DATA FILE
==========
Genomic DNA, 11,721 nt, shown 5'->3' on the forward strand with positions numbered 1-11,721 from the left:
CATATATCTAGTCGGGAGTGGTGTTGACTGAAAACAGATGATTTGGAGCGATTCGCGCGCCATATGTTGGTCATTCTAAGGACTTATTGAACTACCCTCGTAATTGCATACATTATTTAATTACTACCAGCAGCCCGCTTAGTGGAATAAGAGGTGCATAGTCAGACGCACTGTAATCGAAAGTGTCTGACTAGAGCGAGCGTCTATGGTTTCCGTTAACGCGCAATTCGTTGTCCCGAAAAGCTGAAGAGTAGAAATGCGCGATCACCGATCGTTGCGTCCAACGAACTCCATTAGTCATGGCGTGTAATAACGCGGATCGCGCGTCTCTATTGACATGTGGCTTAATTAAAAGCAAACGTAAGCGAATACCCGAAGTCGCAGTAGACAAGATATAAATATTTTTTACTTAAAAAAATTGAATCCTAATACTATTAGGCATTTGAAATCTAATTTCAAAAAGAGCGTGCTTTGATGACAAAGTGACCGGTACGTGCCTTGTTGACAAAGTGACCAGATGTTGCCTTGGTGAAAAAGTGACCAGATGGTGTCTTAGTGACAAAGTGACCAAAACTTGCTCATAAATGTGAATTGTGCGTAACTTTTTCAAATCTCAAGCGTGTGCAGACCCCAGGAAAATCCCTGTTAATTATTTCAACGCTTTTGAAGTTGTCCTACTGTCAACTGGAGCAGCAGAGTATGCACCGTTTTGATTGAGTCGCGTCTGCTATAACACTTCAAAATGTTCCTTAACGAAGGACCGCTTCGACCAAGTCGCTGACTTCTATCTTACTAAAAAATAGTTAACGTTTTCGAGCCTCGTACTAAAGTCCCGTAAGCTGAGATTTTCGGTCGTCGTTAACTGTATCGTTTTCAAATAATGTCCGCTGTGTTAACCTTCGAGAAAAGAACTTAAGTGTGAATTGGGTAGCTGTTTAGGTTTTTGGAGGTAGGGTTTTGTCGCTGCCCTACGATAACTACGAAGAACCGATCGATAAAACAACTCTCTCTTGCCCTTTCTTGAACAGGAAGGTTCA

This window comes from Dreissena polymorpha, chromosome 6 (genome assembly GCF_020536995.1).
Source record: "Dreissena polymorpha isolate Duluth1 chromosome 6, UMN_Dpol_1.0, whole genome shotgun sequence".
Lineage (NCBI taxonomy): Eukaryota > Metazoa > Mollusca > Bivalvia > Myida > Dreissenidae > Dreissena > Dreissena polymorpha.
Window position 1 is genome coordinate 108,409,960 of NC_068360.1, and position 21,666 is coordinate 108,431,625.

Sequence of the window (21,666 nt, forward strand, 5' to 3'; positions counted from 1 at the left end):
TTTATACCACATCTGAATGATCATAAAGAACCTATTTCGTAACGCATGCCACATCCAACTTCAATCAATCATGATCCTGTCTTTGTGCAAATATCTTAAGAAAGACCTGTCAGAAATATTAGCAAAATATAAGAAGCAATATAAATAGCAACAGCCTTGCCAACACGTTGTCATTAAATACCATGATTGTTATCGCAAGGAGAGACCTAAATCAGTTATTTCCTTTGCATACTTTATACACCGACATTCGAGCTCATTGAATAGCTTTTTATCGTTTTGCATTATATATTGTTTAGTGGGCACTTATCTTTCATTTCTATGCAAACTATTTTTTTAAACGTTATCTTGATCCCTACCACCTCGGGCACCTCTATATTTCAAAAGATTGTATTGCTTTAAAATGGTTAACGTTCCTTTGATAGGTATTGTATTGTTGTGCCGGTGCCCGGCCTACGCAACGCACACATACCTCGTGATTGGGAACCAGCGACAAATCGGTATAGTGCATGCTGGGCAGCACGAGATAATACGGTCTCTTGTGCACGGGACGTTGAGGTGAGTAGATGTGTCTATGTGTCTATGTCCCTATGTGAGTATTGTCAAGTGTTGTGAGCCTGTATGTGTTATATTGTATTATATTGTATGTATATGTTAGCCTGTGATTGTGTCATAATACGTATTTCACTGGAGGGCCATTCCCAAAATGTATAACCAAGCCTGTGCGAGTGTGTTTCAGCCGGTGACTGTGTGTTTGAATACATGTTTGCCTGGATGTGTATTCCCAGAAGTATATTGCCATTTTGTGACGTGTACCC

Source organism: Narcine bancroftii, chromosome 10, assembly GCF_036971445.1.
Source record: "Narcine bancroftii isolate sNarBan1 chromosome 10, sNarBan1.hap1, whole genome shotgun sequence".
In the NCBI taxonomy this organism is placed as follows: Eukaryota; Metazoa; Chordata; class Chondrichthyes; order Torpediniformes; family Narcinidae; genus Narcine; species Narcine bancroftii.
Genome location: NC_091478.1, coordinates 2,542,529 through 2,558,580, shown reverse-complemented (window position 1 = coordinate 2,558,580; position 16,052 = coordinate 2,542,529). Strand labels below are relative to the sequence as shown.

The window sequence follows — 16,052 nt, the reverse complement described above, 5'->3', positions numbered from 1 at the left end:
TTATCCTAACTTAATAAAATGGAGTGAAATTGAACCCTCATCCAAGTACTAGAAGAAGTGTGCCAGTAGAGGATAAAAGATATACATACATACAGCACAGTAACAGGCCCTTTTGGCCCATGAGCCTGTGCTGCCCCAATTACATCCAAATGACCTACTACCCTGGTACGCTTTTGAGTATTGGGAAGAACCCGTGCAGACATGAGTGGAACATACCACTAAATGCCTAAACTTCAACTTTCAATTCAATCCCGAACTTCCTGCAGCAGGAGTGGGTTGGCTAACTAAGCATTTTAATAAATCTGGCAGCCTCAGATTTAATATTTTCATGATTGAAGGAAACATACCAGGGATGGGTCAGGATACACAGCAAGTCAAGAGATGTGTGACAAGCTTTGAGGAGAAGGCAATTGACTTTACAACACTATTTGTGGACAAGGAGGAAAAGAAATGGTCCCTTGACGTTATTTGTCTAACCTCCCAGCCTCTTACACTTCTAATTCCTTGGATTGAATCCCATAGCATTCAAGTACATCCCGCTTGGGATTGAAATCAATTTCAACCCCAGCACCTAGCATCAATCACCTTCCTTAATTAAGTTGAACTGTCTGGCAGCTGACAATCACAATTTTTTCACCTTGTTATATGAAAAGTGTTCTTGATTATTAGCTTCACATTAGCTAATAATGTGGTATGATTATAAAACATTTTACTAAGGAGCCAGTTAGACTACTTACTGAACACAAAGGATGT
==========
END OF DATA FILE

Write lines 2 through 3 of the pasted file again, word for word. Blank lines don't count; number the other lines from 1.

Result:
CATATATCTAGTCGGGAGTGGTGTTGACTGAAAACAGATGATTTGGAGCGATTCGCGCGCCATATGTTGGTCATTCTAAGGACTTATTGAACTACCCTCGTAATTGCATACATTATTTAATTACTACCAGCAGCCCGCTTAGTGGAATAAGAGGTGCATAGTCAGACGCACTGTAATCGAAAGTGTCTGACTAGAGCGAGCGTCTATGGTTTCCGTTAACGCGCAATTCGTTGTCCCGAAAAGCTGAAGAGTAGAAATGCGCGATCACCGATCGTTGCGTCCAACGAACTCCATTAGTCATGGCGTGTAATAACGCGGATCGCGCGTCTCTATTGACATGTGGCTTAATTAAAAGCAAACGTAAGCGAATACCCGAAGTCGCAGTAGACAAGATATAAATATTTTTTACTTAAAAAAATTGAATCCTAATACTATTAGGCATTTGAAATCTAATTTCAAAAAGAGCGTGCTTTGATGACAAAGTGACCGGTACGTGCCTTGTTGACAAAGTGACCAGATGTTGCCTTGGTGAAAAAGTGACCAGATGGTGTCTTAGTGACAAAGTGACCAAAACTTGCTCATAAATGTGAATTGTGCGTAACTTTTTCAAATCTCAAGCGTGTGCAGACCCCAGGAAAATCCCTGTTAATTATTTCAACGCTTTTGAAGTTGTCCTACTGTCAACTGGAGCAGCAGAGTATGCACCGTTTTGATTGAGTCGCGTCTGCTATAACACTTCAAAATGTTCCTTAACGAAGGACCGCTTCGACCAAGTCGCTGACTTCTATCTTACTAAAAAATAGTTAACGTTTTCGAGCCTCGTACTAAAGTCCCGTAAGCTGAGATTTTCGGTCGTCGTTAACTGTATCGTTTTCAAATAATGTCCGCTGTGTTAACCTTCGAGAAAAGAACTTAAGTGTGAATTGGGTAGCTGTTTAGGTTTTTGGAGGTAGGGTTTTGTCGCTGCCCTACGATAACTACGAAGAACCGATCGATAAAACAACTCTCTCTTGCCCTTTCTTGAACAGGAAGGTTCA

This window comes from Dreissena polymorpha, chromosome 6 (genome assembly GCF_020536995.1).